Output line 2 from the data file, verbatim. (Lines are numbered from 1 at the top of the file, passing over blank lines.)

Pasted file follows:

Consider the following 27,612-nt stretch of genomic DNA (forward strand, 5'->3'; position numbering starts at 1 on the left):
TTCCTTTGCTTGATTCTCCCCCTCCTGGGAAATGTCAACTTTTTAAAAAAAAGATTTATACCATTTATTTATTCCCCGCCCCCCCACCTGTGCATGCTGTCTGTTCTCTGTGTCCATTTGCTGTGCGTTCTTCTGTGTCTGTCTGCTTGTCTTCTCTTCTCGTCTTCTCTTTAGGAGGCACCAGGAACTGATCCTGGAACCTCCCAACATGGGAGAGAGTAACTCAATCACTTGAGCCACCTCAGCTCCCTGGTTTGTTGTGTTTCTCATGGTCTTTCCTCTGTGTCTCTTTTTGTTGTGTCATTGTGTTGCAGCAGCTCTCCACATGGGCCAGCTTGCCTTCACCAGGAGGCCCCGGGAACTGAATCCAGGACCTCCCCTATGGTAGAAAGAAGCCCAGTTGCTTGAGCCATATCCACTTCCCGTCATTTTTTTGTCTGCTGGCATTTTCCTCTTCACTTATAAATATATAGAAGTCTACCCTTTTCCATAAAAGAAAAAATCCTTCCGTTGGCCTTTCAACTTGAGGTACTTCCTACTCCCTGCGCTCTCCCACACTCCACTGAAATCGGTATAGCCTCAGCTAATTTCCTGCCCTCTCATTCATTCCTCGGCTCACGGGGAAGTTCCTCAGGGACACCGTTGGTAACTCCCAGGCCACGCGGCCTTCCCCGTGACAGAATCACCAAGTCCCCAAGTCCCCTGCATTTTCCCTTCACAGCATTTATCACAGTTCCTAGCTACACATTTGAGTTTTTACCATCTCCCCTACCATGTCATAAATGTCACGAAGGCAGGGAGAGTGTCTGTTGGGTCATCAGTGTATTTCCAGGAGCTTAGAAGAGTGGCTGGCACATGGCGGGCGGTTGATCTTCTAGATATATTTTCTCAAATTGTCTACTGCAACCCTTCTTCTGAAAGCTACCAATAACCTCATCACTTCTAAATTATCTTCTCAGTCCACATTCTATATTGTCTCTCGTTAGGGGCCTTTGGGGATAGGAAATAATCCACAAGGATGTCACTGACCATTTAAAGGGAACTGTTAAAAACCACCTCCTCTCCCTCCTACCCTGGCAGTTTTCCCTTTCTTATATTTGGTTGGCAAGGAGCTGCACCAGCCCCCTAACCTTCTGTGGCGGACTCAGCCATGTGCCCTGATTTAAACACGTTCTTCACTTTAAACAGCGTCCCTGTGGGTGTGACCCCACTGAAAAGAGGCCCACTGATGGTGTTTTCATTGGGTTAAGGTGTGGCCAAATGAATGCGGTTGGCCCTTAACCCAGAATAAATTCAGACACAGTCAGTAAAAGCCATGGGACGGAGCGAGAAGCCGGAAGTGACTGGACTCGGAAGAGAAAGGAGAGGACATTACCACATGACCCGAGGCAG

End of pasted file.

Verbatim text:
TTCCTTTGCTTGATTCTCCCCCTCCTGGGAAATGTCAACTTTTTAAAAAAAAGATTTATACCATTTATTTATTCCCCGCCCCCCCACCTGTGCATGCTGTCTGTTCTCTGTGTCCATTTGCTGTGCGTTCTTCTGTGTCTGTCTGCTTGTCTTCTCTTCTCGTCTTCTCTTTAGGAGGCACCAGGAACTGATCCTGGAACCTCCCAACATGGGAGAGAGTAACTCAATCACTTGAGCCACCTCAGCTCCCTGGTTTGTTGTGTTTCTCATGGTCTTTCCTCTGTGTCTCTTTTTGTTGTGTCATTGTGTTGCAGCAGCTCTCCACATGGGCCAGCTTGCCTTCACCAGGAGGCCCCGGGAACTGAATCCAGGACCTCCCCTATGGTAGAAAGAAGCCCAGTTGCTTGAGCCATATCCACTTCCCGTCATTTTTTTGTCTGCTGGCATTTTCCTCTTCACTTATAAATATATAGAAGTCTACCCTTTTCCATAAAAGAAAAAATCCTTCCGTTGGCCTTTCAACTTGAGGTACTTCCTACTCCCTGCGCTCTCCCACACTCCACTGAAATCGGTATAGCCTCAGCTAATTTCCTGCCCTCTCATTCATTCCTCGGCTCACGGGGAAGTTCCTCAGGGACACCGTTGGTAACTCCCAGGCCACGCGGCCTTCCCCGTGACAGAATCACCAAGTCCCCAAGTCCCCTGCATTTTCCCTTCACAGCATTTATCACAGTTCCTAGCTACACATTTGAGTTTTTACCATCTCCCCTACCATGTCATAAATGTCACGAAGGCAGGGAGAGTGTCTGTTGGGTCATCAGTGTATTTCCAGGAGCTTAGAAGAGTGGCTGGCACATGGCGGGCGGTTGATCTTCTAGATATATTTTCTCAAATTGTCTACTGCAACCCTTCTTCTGAAAGCTACCAATAACCTCATCACTTCTAAATTATCTTCTCAGTCCACATTCTATATTGTCTCTCGTTAGGGGCCTTTGGGGATAGGAAATAATCCACAAGGATGTCACTGACCATTTAAAGGGAACTGTTAAAAACCACCTCCTCTCCCTCCTACCCTGGCAGTTTTCCCTTTCTTATATTTGGTTGGCAAGGAGCTGCACCAGCCCCCTAACCTTCTGTGGCGGACTCAGCCATGTGCCCTGATTTAAACACGTTCTTCACTTTAAACAGCGTCCCTGTGGGTGTGACCCCACTGAAAAGAGGCCCACTGATGGTGTTTTCATTGGGTTAAGGTGTGGCCAAATGAATGCGGTTGGCCCTTAACCCAGAATAAATTCAGACACAGTCAGTAAAAGCCATGGGACGGAGCGAGAAGCCGGAAGTGACTGGACTCGGAAGAGAAAGGAGAGGACATTACCACATGACCCGAGGCAG